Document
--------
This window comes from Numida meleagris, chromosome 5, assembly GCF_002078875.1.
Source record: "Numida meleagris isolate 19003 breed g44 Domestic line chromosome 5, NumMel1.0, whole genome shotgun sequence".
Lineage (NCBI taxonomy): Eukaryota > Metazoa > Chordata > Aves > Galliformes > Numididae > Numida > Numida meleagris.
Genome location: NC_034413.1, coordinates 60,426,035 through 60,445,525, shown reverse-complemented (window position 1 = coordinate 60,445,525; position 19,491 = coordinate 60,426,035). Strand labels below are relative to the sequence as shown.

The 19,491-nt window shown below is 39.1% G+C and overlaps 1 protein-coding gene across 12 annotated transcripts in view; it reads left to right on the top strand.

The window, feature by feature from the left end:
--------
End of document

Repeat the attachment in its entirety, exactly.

This window comes from Numida meleagris, chromosome 5, assembly GCF_002078875.1.
Source record: "Numida meleagris isolate 19003 breed g44 Domestic line chromosome 5, NumMel1.0, whole genome shotgun sequence".
Lineage (NCBI taxonomy): Eukaryota > Metazoa > Chordata > Aves > Galliformes > Numididae > Numida > Numida meleagris.
Genome location: NC_034413.1, coordinates 60,426,035 through 60,445,525, shown reverse-complemented (window position 1 = coordinate 60,445,525; position 19,491 = coordinate 60,426,035). Strand labels below are relative to the sequence as shown.

The 19,491-nt window shown below is 39.1% G+C and overlaps 1 protein-coding gene across 12 annotated transcripts in view; it reads left to right on the top strand.

The window, feature by feature from the left end: